DECIDED MARCH 18, 1948.
Damages; from Carrollton City Court — Judge Tisinger. November 6, 1947.
Andrews Nall, Walter G. Cooper, for plaintiffs in error.
Boykin Boykin, Willis Smith, contra.
1. Where counsel makes improper remarks of a highly prejudicial nature in his argument to the jury, and opposing counsel moves for a mistrial, the court should either grant such motion or rebuke or reprimand offending counsel in a manner reasonably sufficient to remove the harmful effect of the argument upon the jury.
2. The introduction of inadmissible evidence, either on direct or on cross-examination, unless such evidence is so clearly and manifestly prejudicial and harmful that its ill effects cannot be removed by its exclusion, is not ground for a mistrial.
3. The charge complained of did not amount to an expression of opinion by the court although its meaning was not perfectly clear.
4. Other assignments of error not passed upon relate to matters not likely to arise upon another trial.
5. No ruling is made on the general grounds of the motion.
DECIDED MARCH 18, 1948.
Mrs. Vassie Hixon sued United Motor Freight Terminal Co. Inc. and Cecil Lyle, the driver of its truck, and American Fidelity and Casualty Company for damages for injuries which the plaintiff allegedly sustained in a collision between a truck of the first named defendant and a car owned and driven by her. The casualty company was stricken as a party defendant. A verdict was returned for the plaintiff. The defendants made a motion for a new trial on the usual general grounds, and amended by adding seven special grounds. It was overruled and the defendants excepted.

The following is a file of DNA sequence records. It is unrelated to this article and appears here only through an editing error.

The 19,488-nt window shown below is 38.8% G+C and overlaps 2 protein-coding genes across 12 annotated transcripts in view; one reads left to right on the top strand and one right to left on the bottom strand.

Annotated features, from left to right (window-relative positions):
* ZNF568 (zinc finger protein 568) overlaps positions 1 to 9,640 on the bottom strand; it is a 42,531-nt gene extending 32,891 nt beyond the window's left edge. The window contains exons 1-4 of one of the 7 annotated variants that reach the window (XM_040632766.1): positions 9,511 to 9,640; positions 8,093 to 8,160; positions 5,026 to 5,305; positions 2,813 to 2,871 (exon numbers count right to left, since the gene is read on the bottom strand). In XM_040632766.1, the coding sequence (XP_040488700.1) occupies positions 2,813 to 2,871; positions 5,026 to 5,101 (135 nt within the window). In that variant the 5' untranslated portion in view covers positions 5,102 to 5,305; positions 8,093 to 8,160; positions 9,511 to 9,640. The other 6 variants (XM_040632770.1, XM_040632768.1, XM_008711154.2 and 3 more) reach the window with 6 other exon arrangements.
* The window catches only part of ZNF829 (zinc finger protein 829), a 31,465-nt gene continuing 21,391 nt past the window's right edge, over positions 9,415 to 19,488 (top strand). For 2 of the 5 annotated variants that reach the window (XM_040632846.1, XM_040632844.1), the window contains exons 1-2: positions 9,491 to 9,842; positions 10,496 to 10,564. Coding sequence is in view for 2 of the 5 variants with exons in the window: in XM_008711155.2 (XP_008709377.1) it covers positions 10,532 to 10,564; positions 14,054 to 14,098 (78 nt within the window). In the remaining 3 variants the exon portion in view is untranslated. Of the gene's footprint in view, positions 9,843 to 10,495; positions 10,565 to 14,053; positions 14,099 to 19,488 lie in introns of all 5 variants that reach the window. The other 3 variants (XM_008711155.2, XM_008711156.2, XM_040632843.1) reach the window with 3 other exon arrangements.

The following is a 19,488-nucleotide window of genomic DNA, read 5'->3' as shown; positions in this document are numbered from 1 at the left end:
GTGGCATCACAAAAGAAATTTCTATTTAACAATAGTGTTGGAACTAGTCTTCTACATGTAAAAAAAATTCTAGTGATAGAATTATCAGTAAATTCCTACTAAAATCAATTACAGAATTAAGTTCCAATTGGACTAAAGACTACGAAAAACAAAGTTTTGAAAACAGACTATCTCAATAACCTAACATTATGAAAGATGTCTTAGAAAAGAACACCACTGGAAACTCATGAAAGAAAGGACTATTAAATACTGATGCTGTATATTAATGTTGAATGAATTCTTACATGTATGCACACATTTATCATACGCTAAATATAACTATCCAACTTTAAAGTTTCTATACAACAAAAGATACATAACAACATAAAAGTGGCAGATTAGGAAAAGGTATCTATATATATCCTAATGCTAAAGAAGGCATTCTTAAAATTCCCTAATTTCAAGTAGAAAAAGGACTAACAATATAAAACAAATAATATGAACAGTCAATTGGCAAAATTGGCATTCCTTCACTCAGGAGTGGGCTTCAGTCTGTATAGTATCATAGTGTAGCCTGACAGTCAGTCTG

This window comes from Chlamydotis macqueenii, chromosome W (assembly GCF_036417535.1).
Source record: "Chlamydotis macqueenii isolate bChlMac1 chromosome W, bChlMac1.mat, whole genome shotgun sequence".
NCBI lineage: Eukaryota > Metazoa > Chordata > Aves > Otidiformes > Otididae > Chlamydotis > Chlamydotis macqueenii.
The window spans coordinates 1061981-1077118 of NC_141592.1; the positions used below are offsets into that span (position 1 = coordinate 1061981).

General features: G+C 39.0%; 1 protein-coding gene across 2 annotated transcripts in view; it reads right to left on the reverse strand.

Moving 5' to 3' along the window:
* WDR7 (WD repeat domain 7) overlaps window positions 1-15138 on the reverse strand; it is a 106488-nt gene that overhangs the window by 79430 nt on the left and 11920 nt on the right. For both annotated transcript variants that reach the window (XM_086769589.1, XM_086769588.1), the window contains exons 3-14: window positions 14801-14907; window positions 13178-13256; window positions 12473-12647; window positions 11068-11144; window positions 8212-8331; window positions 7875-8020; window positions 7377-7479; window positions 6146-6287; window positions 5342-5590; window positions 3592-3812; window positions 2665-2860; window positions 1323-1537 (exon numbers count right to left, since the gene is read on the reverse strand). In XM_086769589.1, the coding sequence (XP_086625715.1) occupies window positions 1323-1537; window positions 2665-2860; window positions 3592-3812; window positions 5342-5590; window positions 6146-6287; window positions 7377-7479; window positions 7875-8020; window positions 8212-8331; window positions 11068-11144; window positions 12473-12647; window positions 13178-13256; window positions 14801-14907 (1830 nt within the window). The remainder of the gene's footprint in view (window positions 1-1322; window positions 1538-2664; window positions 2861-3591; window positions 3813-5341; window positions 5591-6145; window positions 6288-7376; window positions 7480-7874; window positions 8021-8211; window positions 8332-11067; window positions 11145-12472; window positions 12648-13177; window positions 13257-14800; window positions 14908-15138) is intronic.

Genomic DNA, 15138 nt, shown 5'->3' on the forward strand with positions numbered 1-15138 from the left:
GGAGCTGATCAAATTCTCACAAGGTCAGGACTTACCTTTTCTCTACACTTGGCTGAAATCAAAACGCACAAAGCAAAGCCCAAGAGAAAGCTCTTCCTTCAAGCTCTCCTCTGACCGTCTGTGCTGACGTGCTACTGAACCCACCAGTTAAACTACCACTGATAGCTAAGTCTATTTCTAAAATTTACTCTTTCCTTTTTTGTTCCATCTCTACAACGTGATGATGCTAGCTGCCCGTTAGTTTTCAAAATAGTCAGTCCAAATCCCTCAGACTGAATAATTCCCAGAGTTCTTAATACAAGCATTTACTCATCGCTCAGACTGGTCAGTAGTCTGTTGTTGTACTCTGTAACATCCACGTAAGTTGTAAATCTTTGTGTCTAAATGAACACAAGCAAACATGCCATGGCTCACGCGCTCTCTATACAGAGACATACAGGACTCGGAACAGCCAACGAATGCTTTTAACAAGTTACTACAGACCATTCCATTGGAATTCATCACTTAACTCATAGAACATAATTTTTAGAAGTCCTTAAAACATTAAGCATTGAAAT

1. Special ground 6 complains of the refusal to grant a mistrial, on the defendants' motion, because of improper remarks made by counsel for the plaintiff in his opening argument to the jury. It appears that Cecil Lyle was the only defendant residing in Carroll County where the case was tried, and counsel argued that it did not make any difference with Lyle what the verdict might be, as the company would pay it and he would have no part to pay. When the defendants moved for a mistrial because of the argument, counsel for the plaintiff stated again, in the presence of the jury, "I said I don't care nothing about Lyle in this case; this defendant company, if judgment is rendered here, will pay it, I guess, or they ought to take care of it." Thereupon the court said, "I don't think that is proper argument, Mr. Smith; you have sued them both; the question is, are they liable? If so, in what amount, and who you are going to collect it out of is no concern of the jury, and I do think it is improper and I instruct you not to argue that sort of thing. If you didn't want judgment against Lyle you should not have sued him. Gentlemen of the jury, that is what you are concerned with, what happened up there, whether there is any liability against these defendants, if so, how much, and that is all. I hope you will refrain from such statements. I overrule the motion." The language of the court in overruling the motion for mistrial was a very mild rebuke, if, indeed, it was a rebuke. We think that it was insufficient to remove the probable harmful effect of the argument, which was clearly improper, and tended to prejudice the case against the nonresident defendant. On the subject of improper argument of counsel to the jury, see Southern Ry. Co. v. Gentle, 36 Ga. App. 11 ( 135 S.E. 105); Veazey v. Glover, 47 Ga. App. 826 ( 171 S.E. 732); Brown v. Wilson, 55 Ga. App. 262 ( 189 S.E. 860); Atlanta Coca-Cola Bottling Co. v. Childers, 60 Ga. App. 868 ( 5 S.E.2d 388); Morris v. Maddox, 97 Ga. 575 ( 25 S.E. 487); Patton v. State, 117 Ga. 230 ( 43 S.E. 533); Styles v. State, 129 Ga. 425 ( 59 S.E. 249); Georgia Power Co. v. Puckett, 181 Ga. 386 ( 182 S.E. 384); Fitzgerald v. State, 184 Ga. 19 ( 190 S.E. 602).